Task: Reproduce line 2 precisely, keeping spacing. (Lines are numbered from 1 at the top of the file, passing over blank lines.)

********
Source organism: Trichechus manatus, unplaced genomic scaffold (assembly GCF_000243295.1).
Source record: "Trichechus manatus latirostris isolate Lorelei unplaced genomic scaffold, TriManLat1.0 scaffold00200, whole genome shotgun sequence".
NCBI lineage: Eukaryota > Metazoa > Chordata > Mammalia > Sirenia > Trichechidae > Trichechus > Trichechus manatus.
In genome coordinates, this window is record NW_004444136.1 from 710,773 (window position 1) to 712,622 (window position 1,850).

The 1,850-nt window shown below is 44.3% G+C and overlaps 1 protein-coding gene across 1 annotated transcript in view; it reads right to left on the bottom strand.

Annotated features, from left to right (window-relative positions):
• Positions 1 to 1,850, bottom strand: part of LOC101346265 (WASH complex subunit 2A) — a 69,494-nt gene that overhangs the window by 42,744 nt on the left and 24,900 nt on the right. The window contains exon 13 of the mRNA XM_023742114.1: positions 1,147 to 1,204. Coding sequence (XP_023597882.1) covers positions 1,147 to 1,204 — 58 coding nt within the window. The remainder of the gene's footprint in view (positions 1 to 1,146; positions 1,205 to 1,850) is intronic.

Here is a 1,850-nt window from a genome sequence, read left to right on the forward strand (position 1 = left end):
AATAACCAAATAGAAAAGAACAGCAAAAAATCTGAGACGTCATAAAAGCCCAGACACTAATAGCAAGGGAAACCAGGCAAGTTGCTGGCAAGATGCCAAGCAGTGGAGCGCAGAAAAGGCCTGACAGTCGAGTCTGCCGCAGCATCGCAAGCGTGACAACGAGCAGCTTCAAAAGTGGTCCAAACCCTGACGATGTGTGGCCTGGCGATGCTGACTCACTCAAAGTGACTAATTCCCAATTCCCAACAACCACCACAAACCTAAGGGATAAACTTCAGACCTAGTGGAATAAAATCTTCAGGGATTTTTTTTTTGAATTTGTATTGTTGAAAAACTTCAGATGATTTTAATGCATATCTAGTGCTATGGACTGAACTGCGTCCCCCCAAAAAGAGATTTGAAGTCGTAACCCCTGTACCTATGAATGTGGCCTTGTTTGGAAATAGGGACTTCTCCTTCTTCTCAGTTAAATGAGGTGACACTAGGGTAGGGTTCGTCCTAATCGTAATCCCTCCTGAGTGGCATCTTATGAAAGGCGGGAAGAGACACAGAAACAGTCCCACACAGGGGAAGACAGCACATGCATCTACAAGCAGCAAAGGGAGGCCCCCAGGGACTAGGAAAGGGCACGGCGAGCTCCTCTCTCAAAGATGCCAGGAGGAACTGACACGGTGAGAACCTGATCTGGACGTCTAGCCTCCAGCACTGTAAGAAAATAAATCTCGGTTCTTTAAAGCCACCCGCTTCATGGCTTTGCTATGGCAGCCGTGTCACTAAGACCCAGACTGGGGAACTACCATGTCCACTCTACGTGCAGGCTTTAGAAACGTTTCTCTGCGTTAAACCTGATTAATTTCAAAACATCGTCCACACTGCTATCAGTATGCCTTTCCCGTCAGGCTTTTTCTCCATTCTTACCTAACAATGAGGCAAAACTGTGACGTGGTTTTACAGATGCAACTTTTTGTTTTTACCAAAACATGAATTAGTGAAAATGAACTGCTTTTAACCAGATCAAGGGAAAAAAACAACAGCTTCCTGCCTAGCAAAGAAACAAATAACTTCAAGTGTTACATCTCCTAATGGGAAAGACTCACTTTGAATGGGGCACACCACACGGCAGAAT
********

Source record: "Trichechus manatus latirostris isolate Lorelei unplaced genomic scaffold, TriManLat1.0 scaffold00200, whole genome shotgun sequence".